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  1. #1
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    all around bike ideas?

    Hello all,


    I've long considered the idea of an all around multipurpose bike that is a folder to be a positive development. My requirements would be a comfy ride on many surfaces, but not necessarily off road capabilities(by off road I mean what a modern mountain bike is made for). I don't need the off road capabilities of a mountain bike or the speed of a road bike. I have a Swift, but it's not cutting it as far as multipurpose is concerned. The ride is really rough with the surfaces I ride. I need something that can carry a great deal of weight(maybe 100 lbs.) without the need for a trailer. With 26" or higher tires I prefer steel frames for the comfort so suspension would probably be necessary for my purposes. With suspension an aluminum framed folder should be fine, but for non-suspended it would need to be steel. I would prefer steel and no suspension for simplicity, but either or would do.

    I would need racks front and rear with a load capacity of at least 50lbs front and 50 lbs. rear. Fenders would also be a necessity.

    Do they exist at a reasonable price? This has been sparked by the debate between folding and non-folding bikes.

    I should state that I don't need to commute on a folding bike, I have a place to store a normal sized bike. I don't travel on a train or bus and am not limited within the space or the constraints that a normal sized bikes would carry. My interest is purely out of convenience.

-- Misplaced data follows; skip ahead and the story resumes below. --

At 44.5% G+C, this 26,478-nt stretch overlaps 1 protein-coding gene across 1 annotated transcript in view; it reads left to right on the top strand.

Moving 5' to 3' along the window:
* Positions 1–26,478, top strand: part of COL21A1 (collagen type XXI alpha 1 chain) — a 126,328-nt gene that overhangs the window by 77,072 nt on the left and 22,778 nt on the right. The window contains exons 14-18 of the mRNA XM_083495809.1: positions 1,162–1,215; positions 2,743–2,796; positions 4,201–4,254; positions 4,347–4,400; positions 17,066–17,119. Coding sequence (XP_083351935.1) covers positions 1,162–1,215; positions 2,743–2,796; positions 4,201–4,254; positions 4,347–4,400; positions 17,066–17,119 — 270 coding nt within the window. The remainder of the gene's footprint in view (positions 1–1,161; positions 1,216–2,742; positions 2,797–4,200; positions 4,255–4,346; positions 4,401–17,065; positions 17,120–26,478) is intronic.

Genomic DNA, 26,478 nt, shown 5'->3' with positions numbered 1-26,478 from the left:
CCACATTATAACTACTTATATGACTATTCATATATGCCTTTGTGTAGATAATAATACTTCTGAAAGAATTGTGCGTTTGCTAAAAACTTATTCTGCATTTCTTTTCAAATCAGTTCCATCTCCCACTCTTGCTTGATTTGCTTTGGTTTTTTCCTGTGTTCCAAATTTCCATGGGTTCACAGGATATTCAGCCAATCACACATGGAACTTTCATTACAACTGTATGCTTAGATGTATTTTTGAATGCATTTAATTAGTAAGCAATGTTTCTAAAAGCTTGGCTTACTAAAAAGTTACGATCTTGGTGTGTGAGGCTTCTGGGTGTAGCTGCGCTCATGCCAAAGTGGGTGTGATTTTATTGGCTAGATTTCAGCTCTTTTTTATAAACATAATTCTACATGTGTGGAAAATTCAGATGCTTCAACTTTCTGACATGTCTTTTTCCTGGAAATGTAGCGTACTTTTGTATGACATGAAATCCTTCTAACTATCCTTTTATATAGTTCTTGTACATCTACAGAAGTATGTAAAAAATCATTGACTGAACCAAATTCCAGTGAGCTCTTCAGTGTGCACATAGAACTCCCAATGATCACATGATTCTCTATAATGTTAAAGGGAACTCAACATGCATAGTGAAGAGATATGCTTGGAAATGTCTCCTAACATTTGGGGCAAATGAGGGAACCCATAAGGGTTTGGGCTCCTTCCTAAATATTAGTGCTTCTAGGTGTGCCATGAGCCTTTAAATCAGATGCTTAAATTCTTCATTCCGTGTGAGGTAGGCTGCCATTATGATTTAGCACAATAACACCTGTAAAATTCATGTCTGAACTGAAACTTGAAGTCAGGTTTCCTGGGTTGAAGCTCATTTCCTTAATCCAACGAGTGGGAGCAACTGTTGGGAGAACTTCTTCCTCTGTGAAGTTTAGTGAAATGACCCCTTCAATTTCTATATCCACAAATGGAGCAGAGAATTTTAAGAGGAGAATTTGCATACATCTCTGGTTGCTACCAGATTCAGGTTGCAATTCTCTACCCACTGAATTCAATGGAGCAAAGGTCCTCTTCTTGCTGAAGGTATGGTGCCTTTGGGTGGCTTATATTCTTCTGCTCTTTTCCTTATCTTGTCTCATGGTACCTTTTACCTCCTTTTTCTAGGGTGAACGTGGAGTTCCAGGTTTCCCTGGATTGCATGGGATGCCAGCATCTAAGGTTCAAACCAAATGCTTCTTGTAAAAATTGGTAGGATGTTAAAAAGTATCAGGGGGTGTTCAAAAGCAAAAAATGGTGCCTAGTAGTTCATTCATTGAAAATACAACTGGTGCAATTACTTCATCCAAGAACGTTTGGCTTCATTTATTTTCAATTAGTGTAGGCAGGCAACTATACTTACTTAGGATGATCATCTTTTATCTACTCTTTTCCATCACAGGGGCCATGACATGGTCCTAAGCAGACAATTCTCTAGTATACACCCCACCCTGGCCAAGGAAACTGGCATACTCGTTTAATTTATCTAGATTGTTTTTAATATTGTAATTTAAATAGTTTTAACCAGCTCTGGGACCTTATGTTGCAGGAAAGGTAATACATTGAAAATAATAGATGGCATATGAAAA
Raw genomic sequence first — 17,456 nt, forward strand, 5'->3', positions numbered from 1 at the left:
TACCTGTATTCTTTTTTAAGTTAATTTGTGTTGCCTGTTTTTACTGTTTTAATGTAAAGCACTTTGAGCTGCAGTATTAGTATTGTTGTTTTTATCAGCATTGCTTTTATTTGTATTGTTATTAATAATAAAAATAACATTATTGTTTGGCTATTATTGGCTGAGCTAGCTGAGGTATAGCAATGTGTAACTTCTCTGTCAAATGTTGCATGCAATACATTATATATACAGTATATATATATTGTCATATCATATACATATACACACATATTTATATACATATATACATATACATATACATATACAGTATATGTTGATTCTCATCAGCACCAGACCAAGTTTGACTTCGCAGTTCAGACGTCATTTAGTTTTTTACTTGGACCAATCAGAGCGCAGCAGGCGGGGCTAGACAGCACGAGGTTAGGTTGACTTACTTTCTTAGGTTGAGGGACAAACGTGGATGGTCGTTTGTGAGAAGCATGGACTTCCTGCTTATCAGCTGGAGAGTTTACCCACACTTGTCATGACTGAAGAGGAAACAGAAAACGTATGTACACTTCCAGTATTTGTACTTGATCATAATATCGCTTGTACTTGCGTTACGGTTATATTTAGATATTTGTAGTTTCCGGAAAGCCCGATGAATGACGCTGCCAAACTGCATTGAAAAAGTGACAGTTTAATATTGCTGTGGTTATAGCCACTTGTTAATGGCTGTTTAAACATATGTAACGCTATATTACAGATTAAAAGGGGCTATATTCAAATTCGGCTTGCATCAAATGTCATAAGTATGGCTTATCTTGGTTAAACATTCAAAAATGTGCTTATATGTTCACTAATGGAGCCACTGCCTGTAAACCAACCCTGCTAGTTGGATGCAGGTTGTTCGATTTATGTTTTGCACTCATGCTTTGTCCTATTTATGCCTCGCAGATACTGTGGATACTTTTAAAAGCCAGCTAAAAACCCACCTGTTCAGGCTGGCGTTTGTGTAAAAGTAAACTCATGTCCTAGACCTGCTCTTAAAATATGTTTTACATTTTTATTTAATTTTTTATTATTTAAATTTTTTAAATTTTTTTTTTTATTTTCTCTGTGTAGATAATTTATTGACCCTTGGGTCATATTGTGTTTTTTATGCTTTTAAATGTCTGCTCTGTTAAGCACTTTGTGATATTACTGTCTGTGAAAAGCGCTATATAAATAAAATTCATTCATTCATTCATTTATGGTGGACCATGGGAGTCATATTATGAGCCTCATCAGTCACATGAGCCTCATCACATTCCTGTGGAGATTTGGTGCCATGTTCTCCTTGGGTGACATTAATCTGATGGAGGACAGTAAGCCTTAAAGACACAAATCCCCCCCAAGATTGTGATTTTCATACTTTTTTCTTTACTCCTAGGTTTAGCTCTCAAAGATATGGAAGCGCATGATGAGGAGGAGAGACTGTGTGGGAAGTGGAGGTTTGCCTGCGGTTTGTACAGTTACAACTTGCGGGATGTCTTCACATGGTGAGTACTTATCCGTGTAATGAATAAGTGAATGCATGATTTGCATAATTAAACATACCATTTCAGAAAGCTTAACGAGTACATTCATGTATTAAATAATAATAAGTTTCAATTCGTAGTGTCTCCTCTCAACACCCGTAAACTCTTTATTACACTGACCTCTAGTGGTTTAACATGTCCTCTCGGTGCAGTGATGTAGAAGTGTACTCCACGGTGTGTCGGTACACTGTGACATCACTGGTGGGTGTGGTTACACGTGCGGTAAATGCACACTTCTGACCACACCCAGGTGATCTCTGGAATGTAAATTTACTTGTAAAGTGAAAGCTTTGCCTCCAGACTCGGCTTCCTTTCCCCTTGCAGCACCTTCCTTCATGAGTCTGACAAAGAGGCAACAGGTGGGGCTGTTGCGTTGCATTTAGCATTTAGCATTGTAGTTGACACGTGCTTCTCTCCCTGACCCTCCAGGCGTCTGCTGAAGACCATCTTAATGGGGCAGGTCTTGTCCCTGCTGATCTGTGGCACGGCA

The Pacific reach tekking seems OK, but it's $1000 USD. This seems like a great deal of money for something that still needs the wheels to come off when folded. The components are also crap for the price compared to a normal bike. This is also a concern. Also, by adding racks would it be a problem with the fold of the bike?

    A little help would be appreciated. The Downtube FS looks interesting due to its price, but the lack of fender and rack mount capabilities seems like a gamble. I'm also not sure it would survive the abuse I normally put on bikes if fenders and racks could be mounted, let alone with the added weight I normally expect on racks. I'm not careful at all when I ride, hence my problem with the Swift on irregular surfaces.

    I love the idea of folders and am looking for the justification to look further into one.

    Thanks for reading, Todd

  2. #2
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    jur, your comments are appreciated. Levity is a concern. No sarcasm here. You seem to have a unique opinion on everything. Thanks, Todd.

  3. #3
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    Is a full size folder a consideraion?
    http://www.thorusa.com/dahon/2007/matrix.htm
    20" internal gears, fenders and rear rack, front rack available
    http://www.thorusa.com/dahon/2008/vitessed7.htm
    http://www.thorusa.com/dahon/accessories/racks.htm

  4. #4
    eight spokes somnatash's Avatar
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    Quote Originally Posted by imeself View Post
    ... I have a Swift, but it's not cutting it as far as multipurpose is concerned. The ride is really rough with the surfaces I ride... I'm not careful at all when I ride, hence my problem with the Swift on irregular surfaces.... Todd
    Its a pity that the Swift does not come in steel any more. Did you try thudbuster for the rear? Pantour suspension in front, ergon in front?

  5. #5
    Senior Member Lalato's Avatar
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    Sounds like you want a full suspension folding bike. The Downtube might work for you... and you can't beat the price. You'll have to find the racks and panniers that will work with it though as I'm not sure anyone has outfitted one for touring.